I was reviewing some older posts that dealt with the aftermath of The Great Recession. I found this story:
“I guess I thought something would change.” Denise said. She took a job in 2008 at a hotel in Mystic, Connecticut. She was just happy to have a job as the country was entering into the teeth of the Great Recession. Having graduated from Eastern Connecticut with a business major, she thought working at a front desk of a hotel was close enough. She didn’t realize how much she would dislike the irregular hours which involved nights 2-3x per week and hotel customers who tend to interact with staff only when they are complaining about something. Soon – as in before 2009 – she grew bored and frustrated. But, she didn’t do anything to take control of her career. We met in 2016.
I then discussed what seems to be an all too-common reality: no career planning even with an ill-suited job because (1) the job still pays the bills (2) the process of considering a career change is overwhelming and (3) our K-12 programming which makes us think – subconsciously – that change happens automatically.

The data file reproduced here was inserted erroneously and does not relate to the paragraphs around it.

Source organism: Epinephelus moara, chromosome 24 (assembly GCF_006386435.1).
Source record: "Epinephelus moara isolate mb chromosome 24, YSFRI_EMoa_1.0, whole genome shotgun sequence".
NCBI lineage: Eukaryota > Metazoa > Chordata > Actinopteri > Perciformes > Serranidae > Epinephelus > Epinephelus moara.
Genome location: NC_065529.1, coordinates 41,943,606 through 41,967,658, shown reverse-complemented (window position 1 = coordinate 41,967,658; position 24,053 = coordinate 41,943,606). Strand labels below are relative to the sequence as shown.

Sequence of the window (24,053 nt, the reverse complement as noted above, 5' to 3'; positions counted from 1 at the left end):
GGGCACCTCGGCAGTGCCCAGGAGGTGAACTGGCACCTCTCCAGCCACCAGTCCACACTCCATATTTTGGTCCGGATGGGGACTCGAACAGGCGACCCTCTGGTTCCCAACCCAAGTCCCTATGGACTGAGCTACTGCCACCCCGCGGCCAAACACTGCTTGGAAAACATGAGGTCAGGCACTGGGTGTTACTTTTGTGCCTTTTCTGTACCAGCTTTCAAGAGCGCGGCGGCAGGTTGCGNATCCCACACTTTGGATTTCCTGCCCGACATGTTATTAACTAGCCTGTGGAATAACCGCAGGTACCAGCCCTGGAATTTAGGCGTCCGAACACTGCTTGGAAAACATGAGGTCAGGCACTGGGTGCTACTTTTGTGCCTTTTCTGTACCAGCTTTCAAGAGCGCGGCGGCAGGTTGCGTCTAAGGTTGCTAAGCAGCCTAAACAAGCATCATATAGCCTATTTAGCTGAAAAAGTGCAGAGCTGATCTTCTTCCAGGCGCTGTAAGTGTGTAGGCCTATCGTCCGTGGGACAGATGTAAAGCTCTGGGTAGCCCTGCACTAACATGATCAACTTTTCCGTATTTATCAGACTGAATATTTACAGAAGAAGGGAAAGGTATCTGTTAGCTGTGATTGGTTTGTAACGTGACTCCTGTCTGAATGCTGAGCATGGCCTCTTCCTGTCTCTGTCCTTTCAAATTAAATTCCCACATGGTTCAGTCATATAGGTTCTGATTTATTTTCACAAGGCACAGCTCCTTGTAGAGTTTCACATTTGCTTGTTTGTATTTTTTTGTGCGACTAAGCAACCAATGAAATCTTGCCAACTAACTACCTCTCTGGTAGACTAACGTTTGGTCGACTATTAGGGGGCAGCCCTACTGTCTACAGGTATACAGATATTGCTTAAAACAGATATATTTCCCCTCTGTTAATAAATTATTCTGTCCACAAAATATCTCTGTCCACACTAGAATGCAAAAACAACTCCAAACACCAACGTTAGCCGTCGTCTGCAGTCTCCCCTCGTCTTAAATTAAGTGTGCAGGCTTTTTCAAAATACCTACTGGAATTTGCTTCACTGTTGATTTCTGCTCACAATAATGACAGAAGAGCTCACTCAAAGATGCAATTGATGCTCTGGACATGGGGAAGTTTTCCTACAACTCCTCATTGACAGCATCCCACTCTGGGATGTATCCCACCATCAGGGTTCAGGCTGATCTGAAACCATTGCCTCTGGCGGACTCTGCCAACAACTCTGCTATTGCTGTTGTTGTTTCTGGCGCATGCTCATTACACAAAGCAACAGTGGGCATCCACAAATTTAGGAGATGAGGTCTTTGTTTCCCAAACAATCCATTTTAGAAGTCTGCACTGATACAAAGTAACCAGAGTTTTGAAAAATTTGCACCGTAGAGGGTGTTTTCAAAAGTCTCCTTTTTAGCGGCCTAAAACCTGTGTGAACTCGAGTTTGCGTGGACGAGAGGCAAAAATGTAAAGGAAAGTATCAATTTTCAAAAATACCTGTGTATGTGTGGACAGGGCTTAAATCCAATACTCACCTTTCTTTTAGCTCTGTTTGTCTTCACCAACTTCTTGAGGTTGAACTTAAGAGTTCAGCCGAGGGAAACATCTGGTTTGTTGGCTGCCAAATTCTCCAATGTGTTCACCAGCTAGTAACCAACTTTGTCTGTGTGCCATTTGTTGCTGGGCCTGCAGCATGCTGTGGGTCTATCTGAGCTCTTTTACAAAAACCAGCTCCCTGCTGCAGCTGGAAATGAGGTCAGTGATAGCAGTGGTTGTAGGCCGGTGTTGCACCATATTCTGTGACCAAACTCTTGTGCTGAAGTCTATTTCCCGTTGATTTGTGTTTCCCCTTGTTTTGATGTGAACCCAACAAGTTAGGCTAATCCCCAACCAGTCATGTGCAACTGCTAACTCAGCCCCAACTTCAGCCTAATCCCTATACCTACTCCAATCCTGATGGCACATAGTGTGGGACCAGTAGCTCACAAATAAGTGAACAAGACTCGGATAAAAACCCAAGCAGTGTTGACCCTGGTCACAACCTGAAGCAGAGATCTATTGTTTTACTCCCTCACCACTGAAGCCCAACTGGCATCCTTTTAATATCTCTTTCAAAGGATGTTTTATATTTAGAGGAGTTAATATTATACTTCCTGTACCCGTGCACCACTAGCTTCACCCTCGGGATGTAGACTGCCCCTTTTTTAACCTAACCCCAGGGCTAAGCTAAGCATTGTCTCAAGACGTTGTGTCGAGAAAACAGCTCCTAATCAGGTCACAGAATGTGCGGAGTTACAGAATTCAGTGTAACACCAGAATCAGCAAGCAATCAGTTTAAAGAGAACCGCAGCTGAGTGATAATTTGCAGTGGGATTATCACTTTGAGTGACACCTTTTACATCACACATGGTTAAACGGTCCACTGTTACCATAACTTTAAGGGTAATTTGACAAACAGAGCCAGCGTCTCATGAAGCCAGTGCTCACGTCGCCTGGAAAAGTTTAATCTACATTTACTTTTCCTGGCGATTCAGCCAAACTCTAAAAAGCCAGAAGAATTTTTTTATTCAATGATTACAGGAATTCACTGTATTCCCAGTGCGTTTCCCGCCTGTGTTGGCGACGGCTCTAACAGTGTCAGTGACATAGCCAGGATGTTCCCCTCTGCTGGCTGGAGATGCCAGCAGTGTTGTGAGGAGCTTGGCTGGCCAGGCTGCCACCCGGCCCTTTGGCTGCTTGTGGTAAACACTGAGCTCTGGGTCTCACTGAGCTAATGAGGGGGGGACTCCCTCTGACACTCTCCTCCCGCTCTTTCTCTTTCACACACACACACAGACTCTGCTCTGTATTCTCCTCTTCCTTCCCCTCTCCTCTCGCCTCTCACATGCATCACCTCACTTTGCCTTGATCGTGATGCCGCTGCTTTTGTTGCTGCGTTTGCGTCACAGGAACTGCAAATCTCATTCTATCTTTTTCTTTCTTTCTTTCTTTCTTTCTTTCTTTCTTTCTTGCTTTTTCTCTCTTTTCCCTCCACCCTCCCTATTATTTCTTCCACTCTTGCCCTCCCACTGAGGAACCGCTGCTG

Regarding routine and why she didn’t attempt to change, Denise commented:
“I guess I just got into a routine and… like I said, I thought something else would come up.”
We are conditioned by our school system. Change occurs automatically every year. K-12 and then 4 more years of college. ”Something” does come up because we automatically go to a different grade each year.
Careers don’t work this way. Denise was doing the same job that she did 8 years ago. Even worse, she had unwittingly branded herself as a front desk worker at a hotel. Who would hire her? Different hotels. For what? Front desk work. Maybe she could shift to front desk management or some other hotel management. Otherwise, she had to reinvent herself which is the work that we began doing together.
Strangely enough, the pandemic may give you a gift: You can plan. And, if you are feeling overwhelmed, Career Counseling Connecticut can help.
Take control of your career.